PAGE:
Germany bails out gas supplier Uniper after €12bn energy crisis losses

Company to be nationalised after Russia drastically reduced gas supplies to Europe

Uniper is Germany's biggest gas supplier but was depending on Russia for half its imports. AFP
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Germany has announced a multibillion-euro bailout of its biggest gas supplier Uniper, bringing it under state control after it suffered heavy losses due to Russia’s pipeline closures.

The federal government will take on a 99 per cent share in Uniper and buy out its Finnish parent company Fortum, Vice Chancellor and Economy Minister Robert Habeck said on Wednesday.

The bailout is the latest step taken in Berlin to prepare Europe’s biggest economy for a difficult winter, after customers were urged to save power and emergency plans were made for energy rationing.

Uniper is Germany’s biggest gas importer but was reliant on deliveries from Russia, which slowed to a trickle over the summer and came to a complete standstill with the closure of the Nord Stream 1 pipeline this month.

The company was offered a €9 billion ($9bn) loan in July when ministers said they would take a 30 per cent stake, but Mr Habeck said the situation had become “considerably more dramatic” since.

Uniper last month reported more than €12bn of losses, saying Russia’s cuts had forced it to pay through the nose on the spot market to fulfil its contracts to hundreds of industrial customers.

“Uniper has a 50 per cent share of Russian gas in its portfolio and represents 40 per cent of German gas supply,” Mr Habeck said. "That compels us to act … to secure Germany’s energy supply."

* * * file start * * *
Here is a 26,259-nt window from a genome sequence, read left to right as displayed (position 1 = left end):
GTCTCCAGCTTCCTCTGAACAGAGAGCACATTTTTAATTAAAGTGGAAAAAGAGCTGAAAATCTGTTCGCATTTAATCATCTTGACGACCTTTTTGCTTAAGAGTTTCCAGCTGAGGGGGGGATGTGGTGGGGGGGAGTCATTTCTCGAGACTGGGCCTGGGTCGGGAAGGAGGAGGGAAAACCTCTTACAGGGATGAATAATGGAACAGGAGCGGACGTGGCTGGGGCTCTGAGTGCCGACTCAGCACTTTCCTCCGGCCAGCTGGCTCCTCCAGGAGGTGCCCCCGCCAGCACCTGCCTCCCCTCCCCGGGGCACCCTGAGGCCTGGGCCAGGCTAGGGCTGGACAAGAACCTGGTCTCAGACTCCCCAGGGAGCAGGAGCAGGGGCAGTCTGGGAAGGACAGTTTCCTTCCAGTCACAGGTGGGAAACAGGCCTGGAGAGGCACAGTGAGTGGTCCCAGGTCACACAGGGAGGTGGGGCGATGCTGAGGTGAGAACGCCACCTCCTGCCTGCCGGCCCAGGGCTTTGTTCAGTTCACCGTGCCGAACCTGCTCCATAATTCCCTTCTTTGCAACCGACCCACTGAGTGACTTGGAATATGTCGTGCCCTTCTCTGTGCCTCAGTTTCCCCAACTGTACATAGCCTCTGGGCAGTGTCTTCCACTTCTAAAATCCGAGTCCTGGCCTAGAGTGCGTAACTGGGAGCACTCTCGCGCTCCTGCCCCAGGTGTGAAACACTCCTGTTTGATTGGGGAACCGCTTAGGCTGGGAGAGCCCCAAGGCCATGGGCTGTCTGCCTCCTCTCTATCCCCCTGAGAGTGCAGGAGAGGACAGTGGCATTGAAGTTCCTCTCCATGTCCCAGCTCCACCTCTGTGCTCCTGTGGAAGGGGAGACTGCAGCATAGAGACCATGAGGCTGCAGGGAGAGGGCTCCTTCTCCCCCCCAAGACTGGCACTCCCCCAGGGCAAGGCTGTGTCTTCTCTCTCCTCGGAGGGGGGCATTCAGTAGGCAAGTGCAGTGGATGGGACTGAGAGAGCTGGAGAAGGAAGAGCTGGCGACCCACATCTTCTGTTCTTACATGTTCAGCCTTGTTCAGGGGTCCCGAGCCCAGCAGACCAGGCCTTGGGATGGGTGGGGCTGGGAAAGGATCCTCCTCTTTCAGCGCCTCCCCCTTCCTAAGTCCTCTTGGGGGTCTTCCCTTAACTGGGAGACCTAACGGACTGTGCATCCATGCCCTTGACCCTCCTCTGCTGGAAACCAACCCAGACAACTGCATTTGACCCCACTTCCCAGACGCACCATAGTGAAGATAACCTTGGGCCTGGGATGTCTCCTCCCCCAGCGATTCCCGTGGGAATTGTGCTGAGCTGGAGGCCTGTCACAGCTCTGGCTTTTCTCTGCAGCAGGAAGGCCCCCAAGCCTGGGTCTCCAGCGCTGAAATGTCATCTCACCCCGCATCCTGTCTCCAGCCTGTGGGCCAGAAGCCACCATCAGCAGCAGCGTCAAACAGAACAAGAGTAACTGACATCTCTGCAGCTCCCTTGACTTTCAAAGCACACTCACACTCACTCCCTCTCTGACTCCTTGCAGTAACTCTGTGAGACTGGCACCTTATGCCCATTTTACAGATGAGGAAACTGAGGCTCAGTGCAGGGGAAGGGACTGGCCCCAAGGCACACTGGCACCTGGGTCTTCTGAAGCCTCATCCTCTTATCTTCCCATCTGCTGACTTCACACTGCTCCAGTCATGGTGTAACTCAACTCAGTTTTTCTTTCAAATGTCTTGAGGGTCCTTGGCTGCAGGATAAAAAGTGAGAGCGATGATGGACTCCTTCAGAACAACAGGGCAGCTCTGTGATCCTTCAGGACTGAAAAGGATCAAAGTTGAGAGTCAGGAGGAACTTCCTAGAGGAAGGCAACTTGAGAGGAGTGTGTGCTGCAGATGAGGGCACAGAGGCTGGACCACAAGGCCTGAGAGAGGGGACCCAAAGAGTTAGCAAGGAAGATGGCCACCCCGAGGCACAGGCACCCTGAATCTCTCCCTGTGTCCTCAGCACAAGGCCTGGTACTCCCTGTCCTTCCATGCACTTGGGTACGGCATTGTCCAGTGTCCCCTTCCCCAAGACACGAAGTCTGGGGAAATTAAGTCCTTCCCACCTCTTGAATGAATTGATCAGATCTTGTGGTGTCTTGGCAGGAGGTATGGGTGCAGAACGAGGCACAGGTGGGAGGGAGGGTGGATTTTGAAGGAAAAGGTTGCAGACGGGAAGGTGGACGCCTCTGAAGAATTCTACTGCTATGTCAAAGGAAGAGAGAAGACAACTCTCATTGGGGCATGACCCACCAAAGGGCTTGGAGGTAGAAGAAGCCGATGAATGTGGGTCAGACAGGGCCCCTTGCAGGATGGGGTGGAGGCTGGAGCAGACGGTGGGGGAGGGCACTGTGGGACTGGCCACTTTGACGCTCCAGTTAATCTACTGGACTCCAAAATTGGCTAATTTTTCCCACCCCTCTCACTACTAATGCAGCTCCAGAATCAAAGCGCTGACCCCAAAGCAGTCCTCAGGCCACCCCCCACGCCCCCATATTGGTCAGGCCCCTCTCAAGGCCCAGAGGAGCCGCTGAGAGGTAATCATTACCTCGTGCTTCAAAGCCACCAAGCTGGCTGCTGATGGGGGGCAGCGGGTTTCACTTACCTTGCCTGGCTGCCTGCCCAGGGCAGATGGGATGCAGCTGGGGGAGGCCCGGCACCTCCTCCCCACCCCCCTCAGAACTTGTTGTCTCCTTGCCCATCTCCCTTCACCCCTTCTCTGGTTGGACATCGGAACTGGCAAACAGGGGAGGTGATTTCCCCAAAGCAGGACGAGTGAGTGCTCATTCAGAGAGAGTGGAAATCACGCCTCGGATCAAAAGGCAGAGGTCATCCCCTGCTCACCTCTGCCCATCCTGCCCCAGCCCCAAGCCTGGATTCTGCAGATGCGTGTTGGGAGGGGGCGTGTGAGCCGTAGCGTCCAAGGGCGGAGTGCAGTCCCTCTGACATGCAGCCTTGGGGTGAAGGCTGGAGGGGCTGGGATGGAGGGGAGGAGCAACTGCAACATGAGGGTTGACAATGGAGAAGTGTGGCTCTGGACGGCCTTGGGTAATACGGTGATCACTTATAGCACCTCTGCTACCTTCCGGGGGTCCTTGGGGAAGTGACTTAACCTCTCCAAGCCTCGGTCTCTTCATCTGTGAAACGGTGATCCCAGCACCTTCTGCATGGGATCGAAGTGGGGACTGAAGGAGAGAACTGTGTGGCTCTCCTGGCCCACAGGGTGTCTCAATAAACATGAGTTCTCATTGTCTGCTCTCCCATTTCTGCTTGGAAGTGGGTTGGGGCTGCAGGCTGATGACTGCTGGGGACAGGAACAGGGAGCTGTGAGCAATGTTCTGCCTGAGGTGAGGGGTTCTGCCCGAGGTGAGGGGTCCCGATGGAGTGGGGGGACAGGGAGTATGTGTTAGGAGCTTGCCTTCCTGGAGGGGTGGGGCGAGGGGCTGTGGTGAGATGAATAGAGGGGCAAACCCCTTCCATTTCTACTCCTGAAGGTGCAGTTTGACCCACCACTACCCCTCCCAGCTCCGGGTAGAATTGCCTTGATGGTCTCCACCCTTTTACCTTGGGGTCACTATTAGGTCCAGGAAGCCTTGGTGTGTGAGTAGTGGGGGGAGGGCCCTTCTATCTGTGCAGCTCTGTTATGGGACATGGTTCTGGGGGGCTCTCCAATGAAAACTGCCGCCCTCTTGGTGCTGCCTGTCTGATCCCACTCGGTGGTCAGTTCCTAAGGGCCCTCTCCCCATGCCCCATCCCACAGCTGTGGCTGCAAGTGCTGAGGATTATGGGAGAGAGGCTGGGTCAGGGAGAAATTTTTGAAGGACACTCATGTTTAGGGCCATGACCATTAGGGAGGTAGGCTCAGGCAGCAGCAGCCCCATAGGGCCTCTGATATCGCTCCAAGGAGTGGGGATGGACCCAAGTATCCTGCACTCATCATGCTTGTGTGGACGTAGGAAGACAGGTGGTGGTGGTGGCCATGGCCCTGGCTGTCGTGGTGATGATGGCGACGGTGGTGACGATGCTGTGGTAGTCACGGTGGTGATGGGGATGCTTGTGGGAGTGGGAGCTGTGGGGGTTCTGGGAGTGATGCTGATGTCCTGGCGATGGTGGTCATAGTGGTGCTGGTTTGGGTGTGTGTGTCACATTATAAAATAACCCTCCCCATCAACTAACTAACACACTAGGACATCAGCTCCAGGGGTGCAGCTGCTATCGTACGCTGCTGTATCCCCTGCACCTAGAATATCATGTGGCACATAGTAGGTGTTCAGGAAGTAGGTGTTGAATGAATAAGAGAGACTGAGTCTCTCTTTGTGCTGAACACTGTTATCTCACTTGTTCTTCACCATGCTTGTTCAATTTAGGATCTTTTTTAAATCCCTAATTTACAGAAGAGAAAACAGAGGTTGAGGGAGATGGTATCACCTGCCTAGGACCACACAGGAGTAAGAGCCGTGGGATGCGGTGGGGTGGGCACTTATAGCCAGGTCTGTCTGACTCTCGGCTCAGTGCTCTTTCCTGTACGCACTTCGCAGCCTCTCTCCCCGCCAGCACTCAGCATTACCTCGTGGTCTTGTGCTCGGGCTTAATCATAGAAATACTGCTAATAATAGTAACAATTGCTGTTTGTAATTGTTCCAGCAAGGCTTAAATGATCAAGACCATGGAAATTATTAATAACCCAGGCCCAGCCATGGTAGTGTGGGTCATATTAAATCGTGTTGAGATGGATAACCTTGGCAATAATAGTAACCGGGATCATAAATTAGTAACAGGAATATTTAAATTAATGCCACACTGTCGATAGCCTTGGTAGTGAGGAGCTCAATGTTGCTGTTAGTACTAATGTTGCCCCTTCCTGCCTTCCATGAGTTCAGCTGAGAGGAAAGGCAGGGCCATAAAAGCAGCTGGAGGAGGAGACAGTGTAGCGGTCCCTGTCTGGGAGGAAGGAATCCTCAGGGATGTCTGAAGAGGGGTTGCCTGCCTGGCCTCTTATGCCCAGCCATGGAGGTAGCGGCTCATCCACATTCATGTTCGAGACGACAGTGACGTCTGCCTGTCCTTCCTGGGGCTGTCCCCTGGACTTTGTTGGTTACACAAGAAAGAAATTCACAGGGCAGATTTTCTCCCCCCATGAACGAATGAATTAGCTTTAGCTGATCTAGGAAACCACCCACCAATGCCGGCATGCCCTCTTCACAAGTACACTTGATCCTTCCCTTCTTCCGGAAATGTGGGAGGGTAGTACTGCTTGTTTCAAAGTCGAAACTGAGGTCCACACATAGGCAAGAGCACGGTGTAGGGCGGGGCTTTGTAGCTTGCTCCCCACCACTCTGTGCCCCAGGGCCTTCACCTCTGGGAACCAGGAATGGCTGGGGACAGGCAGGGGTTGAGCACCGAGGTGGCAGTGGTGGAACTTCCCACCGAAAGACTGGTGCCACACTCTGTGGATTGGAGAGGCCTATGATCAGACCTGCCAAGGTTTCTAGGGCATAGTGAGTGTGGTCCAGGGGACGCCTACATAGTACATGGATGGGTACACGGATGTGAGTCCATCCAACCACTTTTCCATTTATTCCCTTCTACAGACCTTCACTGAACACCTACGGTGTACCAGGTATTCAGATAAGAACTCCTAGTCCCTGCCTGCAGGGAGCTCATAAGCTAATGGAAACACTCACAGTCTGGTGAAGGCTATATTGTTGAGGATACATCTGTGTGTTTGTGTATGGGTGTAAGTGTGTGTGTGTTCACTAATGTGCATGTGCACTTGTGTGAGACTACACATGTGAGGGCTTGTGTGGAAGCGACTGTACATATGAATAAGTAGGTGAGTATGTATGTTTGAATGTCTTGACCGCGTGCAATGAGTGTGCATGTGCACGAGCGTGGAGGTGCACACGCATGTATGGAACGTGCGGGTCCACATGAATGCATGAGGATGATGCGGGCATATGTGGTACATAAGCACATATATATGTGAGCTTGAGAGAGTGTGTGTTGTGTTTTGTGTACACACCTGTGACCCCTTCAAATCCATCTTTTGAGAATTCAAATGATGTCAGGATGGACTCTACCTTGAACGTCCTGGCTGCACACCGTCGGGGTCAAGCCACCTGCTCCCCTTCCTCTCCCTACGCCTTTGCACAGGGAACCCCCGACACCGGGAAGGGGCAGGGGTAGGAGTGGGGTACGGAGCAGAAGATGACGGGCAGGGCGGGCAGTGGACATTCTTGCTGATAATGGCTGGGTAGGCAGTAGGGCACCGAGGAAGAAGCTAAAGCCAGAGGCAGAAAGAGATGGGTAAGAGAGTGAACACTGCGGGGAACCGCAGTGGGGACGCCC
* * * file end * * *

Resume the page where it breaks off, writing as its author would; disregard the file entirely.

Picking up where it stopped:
The cost of the bailout will include €8bn to buy new shares and €480 million to take over Fortum’s stakeholding, as well as loans and guarantees inherited from the Finnish company.

Uniper’s nationalisation calls into question a gas levy set to be added to energy bills from next month to share out the cost of replacing Russian gas, a policy that led to heavy criticism of Mr Habeck.

Since Uniper would have been one of the main beneficiaries of the money raised by the levy, some MPs argued that the wider bailout had made it superfluous.

Vice Chancellor Robert Habeck said Uniper's position had worsened in recent weeks. Reuters

Mr Habeck, from the Green party, said it would still go ahead from October 1 because the nationalisation process would take weeks to finalise, but said officials were examining whether the levy could continue beyond that.

But he appeared to be contradicted by Finance Minister Christian Lindner, the leader of the fiscally cautious Free Democrats, who said the levy was final and that no further assessment was needed.

Uniper’s chief executive Klaus-Dieter Maubach said the bailout “allows us to continue our business and to fulfil our role as a system-critical energy supplier”.

“At Uniper, we are aware of our responsibility for Germany and Europe,” he said. "We are committed to doing our part to overcome this crisis and to restructure the energy supply in this country."

Uniper is one of the companies trying to secure alternative supplies for Germany by building a liquid natural gas terminal on the country’s North Sea coast.

It announced in May that temporary floating terminals would be ready at the port of Wilhelmshaven this winter, before more permanent structures are built by 2025.

The terminals are meant to free Germany from reliance on Russian pipelines and allow it to import gas from exporters further afield, such as the US and Qatar.

Updated: September 21, 2022, 11:02 AM